After a recent investigation
found children were happy to walk off with a friendly stranger after only 90 seconds of persuasion, it could not be more important for mums to make children aware of ‘stranger danger’. Here are some tips for addressing the issue with your child.
Start early: Talk to your kids about the issue of ‘stranger danger’ as soon as they can understand what you mean. Children begin to interact with the world around the age of three or four and this is when they become vulnerable to predators.
Highlight the seriousness: Sometimes parents are worried about scaring their children, but it’s important to make them aware of how serious the situation is. You don’t need to ask them to deal with adult issues such as paedophilia, but don’t be reluctant to tell them they could be hurt by a stranger.
A time for manners: We spend a lot of time encouraging children to be polite to people and this can confuse them when confronted by a stranger. Let them know they can say no, be rude or scream if they feel threatened by someone they don’t know.
Practice makes perfect: Telling your child what to do when approached by a suspicious stranger is not enough – they may forget what they should do or panic if it happens. Engage in some role playing with your child, walking them through different scenarios that could occur. They’ll feel more confident and are more likely to remember the right thing to do if they end up in a threatening situation.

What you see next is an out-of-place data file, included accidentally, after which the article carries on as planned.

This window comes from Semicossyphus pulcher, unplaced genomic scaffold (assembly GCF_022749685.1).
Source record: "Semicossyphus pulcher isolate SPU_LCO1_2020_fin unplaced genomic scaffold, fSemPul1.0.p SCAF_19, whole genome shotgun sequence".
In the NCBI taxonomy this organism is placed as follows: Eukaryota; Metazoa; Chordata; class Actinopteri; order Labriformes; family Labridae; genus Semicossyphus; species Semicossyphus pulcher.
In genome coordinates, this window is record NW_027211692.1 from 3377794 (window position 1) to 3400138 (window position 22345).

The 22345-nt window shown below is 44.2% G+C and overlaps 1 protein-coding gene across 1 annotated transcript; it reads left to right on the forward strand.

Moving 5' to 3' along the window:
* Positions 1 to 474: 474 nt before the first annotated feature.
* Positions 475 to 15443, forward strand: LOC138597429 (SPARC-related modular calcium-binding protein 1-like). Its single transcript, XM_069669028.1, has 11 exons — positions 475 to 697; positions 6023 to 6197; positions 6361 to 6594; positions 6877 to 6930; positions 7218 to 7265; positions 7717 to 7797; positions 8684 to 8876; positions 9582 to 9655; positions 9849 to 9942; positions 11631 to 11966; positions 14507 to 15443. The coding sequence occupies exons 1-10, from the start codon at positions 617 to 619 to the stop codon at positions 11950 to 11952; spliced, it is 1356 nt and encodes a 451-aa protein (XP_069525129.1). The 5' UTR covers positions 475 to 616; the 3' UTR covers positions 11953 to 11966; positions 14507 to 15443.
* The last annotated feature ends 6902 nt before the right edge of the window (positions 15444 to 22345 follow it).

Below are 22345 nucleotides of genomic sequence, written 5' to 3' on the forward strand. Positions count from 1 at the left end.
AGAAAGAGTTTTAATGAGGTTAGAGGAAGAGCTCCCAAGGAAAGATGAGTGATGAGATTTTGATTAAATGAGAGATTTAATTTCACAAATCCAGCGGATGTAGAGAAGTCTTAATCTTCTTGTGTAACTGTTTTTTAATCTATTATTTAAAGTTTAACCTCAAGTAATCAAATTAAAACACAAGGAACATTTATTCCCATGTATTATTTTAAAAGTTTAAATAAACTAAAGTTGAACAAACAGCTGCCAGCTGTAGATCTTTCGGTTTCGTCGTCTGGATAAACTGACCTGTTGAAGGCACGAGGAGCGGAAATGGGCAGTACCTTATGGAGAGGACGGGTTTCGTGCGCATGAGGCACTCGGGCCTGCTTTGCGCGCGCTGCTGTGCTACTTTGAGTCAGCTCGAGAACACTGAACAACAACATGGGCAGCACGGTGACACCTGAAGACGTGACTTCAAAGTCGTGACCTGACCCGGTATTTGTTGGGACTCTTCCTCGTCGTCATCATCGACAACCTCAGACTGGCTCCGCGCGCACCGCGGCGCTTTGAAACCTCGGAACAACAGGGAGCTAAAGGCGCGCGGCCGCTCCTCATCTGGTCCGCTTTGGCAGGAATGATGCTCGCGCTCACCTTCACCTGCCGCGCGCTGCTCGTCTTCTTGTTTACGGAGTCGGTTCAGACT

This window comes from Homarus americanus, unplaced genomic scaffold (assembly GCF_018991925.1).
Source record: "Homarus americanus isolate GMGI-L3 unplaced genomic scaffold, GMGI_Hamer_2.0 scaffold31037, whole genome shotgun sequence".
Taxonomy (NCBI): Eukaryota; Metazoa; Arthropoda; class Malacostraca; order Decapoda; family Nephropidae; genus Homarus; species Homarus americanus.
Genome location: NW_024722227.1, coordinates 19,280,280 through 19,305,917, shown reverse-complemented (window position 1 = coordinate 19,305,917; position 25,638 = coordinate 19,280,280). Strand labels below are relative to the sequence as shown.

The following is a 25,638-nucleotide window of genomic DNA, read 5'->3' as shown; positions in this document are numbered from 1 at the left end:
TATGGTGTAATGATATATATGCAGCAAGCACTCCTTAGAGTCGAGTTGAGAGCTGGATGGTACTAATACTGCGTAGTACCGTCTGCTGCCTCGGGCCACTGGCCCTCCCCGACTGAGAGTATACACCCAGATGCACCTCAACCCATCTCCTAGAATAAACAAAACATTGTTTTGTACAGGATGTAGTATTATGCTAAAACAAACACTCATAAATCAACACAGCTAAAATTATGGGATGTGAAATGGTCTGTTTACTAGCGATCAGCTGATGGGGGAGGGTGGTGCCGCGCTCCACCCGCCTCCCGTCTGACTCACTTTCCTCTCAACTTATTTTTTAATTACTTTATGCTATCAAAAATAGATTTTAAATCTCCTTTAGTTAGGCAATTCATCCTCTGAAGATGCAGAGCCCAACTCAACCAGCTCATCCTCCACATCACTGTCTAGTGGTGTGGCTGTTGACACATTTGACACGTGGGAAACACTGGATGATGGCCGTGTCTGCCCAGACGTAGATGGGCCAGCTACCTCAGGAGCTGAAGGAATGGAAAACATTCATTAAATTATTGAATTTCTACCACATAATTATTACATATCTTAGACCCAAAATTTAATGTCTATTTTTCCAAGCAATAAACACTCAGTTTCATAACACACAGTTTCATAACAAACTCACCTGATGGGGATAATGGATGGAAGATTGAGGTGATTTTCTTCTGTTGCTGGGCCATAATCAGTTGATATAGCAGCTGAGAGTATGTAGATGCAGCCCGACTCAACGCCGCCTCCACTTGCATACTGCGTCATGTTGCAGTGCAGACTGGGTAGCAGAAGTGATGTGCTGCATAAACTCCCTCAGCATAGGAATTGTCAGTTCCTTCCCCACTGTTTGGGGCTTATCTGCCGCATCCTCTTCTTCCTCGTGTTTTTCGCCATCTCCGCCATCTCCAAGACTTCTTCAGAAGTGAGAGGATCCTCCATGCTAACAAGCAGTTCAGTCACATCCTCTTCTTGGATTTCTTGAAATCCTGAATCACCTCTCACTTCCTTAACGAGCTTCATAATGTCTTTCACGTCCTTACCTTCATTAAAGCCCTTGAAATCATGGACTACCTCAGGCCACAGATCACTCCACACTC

Anyone could pose a danger: Remind your children that predators don't always look scary. A dangerous person could be very friendly or even have a puppy with them.
Friendly faces: One way to make sure your child doesn’t go off with the wrong person is to tell them the people they’re safe with. Give them a list of family members, close friends or good neighbours who you would be comfortable leaving your child with if you couldn’t be there.
Safe zones: In case your child gets lost, make sure they know who they can approach and where they should go. When you go out for walks or go into town, point out the areas they should go to if they’re lost. Encourage them to go into shops and approach till workers for help rather than stopping random strangers, even if they look friendly.